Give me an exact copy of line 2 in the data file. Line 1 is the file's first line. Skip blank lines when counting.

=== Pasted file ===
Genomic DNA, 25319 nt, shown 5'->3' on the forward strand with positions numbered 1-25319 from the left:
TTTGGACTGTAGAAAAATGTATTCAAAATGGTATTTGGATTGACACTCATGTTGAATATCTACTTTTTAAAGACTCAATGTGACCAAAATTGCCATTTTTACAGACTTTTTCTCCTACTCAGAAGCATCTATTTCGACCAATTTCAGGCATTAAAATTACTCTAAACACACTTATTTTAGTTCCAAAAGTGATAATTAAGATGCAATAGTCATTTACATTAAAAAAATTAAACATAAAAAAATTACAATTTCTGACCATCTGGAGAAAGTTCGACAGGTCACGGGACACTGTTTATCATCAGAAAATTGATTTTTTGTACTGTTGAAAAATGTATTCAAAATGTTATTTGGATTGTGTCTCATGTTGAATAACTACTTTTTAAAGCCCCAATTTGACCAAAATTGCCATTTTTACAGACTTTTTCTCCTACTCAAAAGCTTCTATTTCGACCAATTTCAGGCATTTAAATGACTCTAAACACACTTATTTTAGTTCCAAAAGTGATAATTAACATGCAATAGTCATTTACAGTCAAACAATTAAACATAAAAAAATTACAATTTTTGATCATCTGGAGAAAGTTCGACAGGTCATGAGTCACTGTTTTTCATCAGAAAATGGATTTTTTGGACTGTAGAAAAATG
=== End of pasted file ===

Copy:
TTTGGACTGTAGAAAAATGTATTCAAAATGGTATTTGGATTGACACTCATGTTGAATATCTACTTTTTAAAGACTCAATGTGACCAAAATTGCCATTTTTACAGACTTTTTCTCCTACTCAGAAGCATCTATTTCGACCAATTTCAGGCATTAAAATTACTCTAAACACACTTATTTTAGTTCCAAAAGTGATAATTAAGATGCAATAGTCATTTACATTAAAAAAATTAAACATAAAAAAATTACAATTTCTGACCATCTGGAGAAAGTTCGACAGGTCACGGGACACTGTTTATCATCAGAAAATTGATTTTTTGTACTGTTGAAAAATGTATTCAAAATGTTATTTGGATTGTGTCTCATGTTGAATAACTACTTTTTAAAGCCCCAATTTGACCAAAATTGCCATTTTTACAGACTTTTTCTCCTACTCAAAAGCTTCTATTTCGACCAATTTCAGGCATTTAAATGACTCTAAACACACTTATTTTAGTTCCAAAAGTGATAATTAACATGCAATAGTCATTTACAGTCAAACAATTAAACATAAAAAAATTACAATTTTTGATCATCTGGAGAAAGTTCGACAGGTCATGAGTCACTGTTTTTCATCAGAAAATGGATTTTTTGGACTGTAGAAAAATG